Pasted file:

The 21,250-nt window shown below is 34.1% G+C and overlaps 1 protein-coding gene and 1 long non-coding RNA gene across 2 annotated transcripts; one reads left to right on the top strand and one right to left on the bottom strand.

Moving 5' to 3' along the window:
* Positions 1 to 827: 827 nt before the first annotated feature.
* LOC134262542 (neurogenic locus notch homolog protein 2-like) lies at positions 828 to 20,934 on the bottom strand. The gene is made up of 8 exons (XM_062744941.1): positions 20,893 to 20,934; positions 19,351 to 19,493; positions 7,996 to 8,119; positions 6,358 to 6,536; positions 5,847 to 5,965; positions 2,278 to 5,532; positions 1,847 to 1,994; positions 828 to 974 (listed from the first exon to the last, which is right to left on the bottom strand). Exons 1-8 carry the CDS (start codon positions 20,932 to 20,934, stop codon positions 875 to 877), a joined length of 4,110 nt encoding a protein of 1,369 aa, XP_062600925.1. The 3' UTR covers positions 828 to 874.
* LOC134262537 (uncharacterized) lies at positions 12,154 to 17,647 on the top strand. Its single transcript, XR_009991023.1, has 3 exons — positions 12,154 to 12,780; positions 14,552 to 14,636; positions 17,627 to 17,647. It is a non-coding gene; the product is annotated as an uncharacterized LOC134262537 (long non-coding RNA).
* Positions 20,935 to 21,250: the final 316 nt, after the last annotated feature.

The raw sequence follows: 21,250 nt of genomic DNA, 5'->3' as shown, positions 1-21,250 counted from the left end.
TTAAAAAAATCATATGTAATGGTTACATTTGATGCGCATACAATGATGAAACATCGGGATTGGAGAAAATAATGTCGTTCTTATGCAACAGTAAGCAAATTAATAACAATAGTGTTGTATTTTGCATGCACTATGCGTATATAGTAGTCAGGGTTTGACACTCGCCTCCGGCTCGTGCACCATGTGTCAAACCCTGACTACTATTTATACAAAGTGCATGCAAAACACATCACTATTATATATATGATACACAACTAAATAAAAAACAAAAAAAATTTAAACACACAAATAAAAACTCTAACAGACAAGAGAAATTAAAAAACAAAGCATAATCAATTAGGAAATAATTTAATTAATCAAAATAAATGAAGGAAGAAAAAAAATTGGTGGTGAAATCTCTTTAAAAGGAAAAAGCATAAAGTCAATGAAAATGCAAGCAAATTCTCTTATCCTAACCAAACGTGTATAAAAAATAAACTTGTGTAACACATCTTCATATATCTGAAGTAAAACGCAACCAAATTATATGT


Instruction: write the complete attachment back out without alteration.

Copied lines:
The 21,250-nt window shown below is 34.1% G+C and overlaps 1 protein-coding gene and 1 long non-coding RNA gene across 2 annotated transcripts; one reads left to right on the top strand and one right to left on the bottom strand.

Moving 5' to 3' along the window:
* Positions 1 to 827: 827 nt before the first annotated feature.
* LOC134262542 (neurogenic locus notch homolog protein 2-like) lies at positions 828 to 20,934 on the bottom strand. The gene is made up of 8 exons (XM_062744941.1): positions 20,893 to 20,934; positions 19,351 to 19,493; positions 7,996 to 8,119; positions 6,358 to 6,536; positions 5,847 to 5,965; positions 2,278 to 5,532; positions 1,847 to 1,994; positions 828 to 974 (listed from the first exon to the last, which is right to left on the bottom strand). Exons 1-8 carry the CDS (start codon positions 20,932 to 20,934, stop codon positions 875 to 877), a joined length of 4,110 nt encoding a protein of 1,369 aa, XP_062600925.1. The 3' UTR covers positions 828 to 874.
* LOC134262537 (uncharacterized) lies at positions 12,154 to 17,647 on the top strand. Its single transcript, XR_009991023.1, has 3 exons — positions 12,154 to 12,780; positions 14,552 to 14,636; positions 17,627 to 17,647. It is a non-coding gene; the product is annotated as an uncharacterized LOC134262537 (long non-coding RNA).
* Positions 20,935 to 21,250: the final 316 nt, after the last annotated feature.

The raw sequence follows: 21,250 nt of genomic DNA, 5'->3' as shown, positions 1-21,250 counted from the left end.
TTAAAAAAATCATATGTAATGGTTACATTTGATGCGCATACAATGATGAAACATCGGGATTGGAGAAAATAATGTCGTTCTTATGCAACAGTAAGCAAATTAATAACAATAGTGTTGTATTTTGCATGCACTATGCGTATATAGTAGTCAGGGTTTGACACTCGCCTCCGGCTCGTGCACCATGTGTCAAACCCTGACTACTATTTATACAAAGTGCATGCAAAACACATCACTATTATATATATGATACACAACTAAATAAAAAACAAAAAAAATTTAAACACACAAATAAAAACTCTAACAGACAAGAGAAATTAAAAAACAAAGCATAATCAATTAGGAAATAATTTAATTAATCAAAATAAATGAAGGAAGAAAAAAAATTGGTGGTGAAATCTCTTTAAAAGGAAAAAGCATAAAGTCAATGAAAATGCAAGCAAATTCTCTTATCCTAACCAAACGTGTATAAAAAATAAACTTGTGTAACACATCTTCATATATCTGAAGTAAAACGCAACCAAATTATATGT